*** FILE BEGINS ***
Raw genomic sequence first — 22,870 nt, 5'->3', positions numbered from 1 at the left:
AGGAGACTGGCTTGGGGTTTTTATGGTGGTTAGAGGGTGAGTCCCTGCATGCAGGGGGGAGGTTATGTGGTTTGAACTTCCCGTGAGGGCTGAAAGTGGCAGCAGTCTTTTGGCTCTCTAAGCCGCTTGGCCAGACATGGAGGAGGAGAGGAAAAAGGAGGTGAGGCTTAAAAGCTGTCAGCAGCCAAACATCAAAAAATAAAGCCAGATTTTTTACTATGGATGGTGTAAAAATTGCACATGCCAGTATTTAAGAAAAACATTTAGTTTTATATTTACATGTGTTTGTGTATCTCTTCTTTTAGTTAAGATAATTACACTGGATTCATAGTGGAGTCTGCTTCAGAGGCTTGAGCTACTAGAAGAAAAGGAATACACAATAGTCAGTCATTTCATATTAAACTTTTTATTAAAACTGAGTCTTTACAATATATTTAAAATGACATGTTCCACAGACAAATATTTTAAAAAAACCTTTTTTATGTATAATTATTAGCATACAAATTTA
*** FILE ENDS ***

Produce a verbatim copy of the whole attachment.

Raw genomic sequence first — 22,870 nt, 5'->3', positions numbered from 1 at the left:
AGGAGACTGGCTTGGGGTTTTTATGGTGGTTAGAGGGTGAGTCCCTGCATGCAGGGGGGAGGTTATGTGGTTTGAACTTCCCGTGAGGGCTGAAAGTGGCAGCAGTCTTTTGGCTCTCTAAGCCGCTTGGCCAGACATGGAGGAGGAGAGGAAAAAGGAGGTGAGGCTTAAAAGCTGTCAGCAGCCAAACATCAAAAAATAAAGCCAGATTTTTTACTATGGATGGTGTAAAAATTGCACATGCCAGTATTTAAGAAAAACATTTAGTTTTATATTTACATGTGTTTGTGTATCTCTTCTTTTAGTTAAGATAATTACACTGGATTCATAGTGGAGTCTGCTTCAGAGGCTTGAGCTACTAGAAGAAAAGGAATACACAATAGTCAGTCATTTCATATTAAACTTTTTATTAAAACTGAGTCTTTACAATATATTTAAAATGACATGTTCCACAGACAAATATTTTAAAAAAACCTTTTTTATGTATAATTATTAGCATACAAATTTA